Hematology

The study find that the myeloma patients with progressive disease (PD) after induction therapy; deepening of response through salvage therapy is not associate with improved progression-free or overall survival, according to a study published online Aug. 19 in Leukemia & Lymphoma. Joanna Blocka, M.D., from the University Hospital of Heidelberg in Germany, and colleagues performed a retrospective analysisof 1,599 myeloma patients treated between 1991 and 2016 to examine whether patients with PD after induction should receive salvage therapy or proceed directly to autologous stem cell transplantation (ASCT).

Myeloma patients with progressive disease

The researchers found that progression-free and overall survival did not improve with deepening of response through salvage therapy (hazard ratios [HRs], 0.71 [95% confidence interval (CI), 0.28 to 1.80; P = 0.5] and 0.77 [95% CI, 0.30 to 1.95; P = 0.6], respectively), neither with treatment with novel agents (HRs, 0.66 [95% CI, 0.23 to 1.85; P = 0.4] and 0.76 [95% CI, 0.27 to 2.15; P = 0.6], respectively) nor with older regimens (HRs, 0.86 [95% CI, 0.36 to 2.07; P = 0.7] and 0.80 [95% CI, 0.34 to 1.91; P = 0.6], respectively). “Considering this finding, the question arises, whether induction therapy is of any use at all,” the authors write.

“Although there is a general tendency to achieve a deep therapy response before ASCT; further analyses should be performed to answer this question.” Several authors disclosed financial ties to the pharmaceutical industry. Multiple myeloma (MM) is a malignant; progressive plasma cell tumor characterized by overproduction of monoclonal immunoglobulins; osteolytic bone lesions, renal disease; and immunodeficiency. Before the 1980s, patients with MM experienced a slow; progressive decline in quality of life until death approximately 2 years after diagnosis; but the advent of high-dose alkylating agents increased the probability of remission and prolonged overall and event-free survival.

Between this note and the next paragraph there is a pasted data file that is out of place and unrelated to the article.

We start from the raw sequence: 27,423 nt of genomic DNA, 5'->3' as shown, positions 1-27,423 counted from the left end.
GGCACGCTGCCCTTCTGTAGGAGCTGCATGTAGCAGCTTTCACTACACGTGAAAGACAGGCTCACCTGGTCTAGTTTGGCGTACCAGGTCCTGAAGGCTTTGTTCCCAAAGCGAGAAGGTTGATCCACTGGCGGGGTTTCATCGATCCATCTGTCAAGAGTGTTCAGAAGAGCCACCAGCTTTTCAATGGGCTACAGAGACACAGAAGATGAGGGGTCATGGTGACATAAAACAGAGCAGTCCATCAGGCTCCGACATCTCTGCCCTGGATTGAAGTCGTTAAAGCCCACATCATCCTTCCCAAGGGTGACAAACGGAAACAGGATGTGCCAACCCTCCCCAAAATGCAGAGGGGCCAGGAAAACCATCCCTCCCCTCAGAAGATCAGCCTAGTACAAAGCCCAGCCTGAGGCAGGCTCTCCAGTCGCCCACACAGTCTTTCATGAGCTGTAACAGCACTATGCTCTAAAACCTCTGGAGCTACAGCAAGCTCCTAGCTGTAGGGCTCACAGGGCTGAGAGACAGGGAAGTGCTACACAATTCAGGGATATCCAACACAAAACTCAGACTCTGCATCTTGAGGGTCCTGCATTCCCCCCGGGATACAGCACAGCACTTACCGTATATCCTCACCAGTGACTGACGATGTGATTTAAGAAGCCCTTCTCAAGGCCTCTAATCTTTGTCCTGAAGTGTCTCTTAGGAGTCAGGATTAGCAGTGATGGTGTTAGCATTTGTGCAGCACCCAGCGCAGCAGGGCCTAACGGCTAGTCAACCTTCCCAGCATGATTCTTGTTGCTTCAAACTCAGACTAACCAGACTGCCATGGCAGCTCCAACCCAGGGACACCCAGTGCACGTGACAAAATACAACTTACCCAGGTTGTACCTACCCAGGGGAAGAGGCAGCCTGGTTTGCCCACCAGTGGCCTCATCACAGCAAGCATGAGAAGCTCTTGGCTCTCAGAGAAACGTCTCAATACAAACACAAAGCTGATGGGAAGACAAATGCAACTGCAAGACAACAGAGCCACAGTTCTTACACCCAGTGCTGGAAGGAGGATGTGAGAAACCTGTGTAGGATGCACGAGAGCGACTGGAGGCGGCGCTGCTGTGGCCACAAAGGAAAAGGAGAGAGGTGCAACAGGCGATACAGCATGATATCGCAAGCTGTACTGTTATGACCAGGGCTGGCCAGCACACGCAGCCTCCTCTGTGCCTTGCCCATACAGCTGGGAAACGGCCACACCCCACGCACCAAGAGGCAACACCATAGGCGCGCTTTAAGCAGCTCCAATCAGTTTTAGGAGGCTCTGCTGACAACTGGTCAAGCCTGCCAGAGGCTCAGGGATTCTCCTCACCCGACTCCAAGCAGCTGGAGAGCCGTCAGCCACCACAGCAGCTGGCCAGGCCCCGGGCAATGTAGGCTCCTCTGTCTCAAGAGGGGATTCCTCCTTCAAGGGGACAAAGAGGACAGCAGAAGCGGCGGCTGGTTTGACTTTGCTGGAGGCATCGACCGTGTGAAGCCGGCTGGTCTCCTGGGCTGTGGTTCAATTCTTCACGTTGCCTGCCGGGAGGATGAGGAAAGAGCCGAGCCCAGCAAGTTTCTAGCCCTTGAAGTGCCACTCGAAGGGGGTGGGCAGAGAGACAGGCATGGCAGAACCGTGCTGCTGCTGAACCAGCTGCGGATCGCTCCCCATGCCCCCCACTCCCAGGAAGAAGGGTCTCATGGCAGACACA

Monoclonal immunoglobulins

During the past decade, important advances have been made in understanding the cellular and molecular mechanisms of MM; leading to the development of even more effective treatment strategies, including stem cell transplantation, the immuno modulators thalidomide and lenalidomide; and the first-generation proteasome inhibitor bortezomib. Currently; MM is an active field of research for novel pharmacotherapies; with a number of agents in phase II or III of clinical development. This supplement describes several therapeutic advances in the context of the underlying molecular mechanisms.

The objective of this article is to put these advances into the current clinical context by providing an overview of the epidemiology, etiology, and clinical features of MM; along with the prognosis for patients with this disease. According to estimates from the American Cancer Society, 20,180 new cases of MM were diagnosed in the United States and an estimated 10,650 Americans died of MM in 2010. MM is the second most common hematologic malignancy after non-Hodgkin lymphoma and represented nearly 15% of new hematologic malignancies diagnosed in 2010. Globally; the incidence of MM ranges from around 1 per 100,000 in China to around 4 per 100,000 in most developing countries.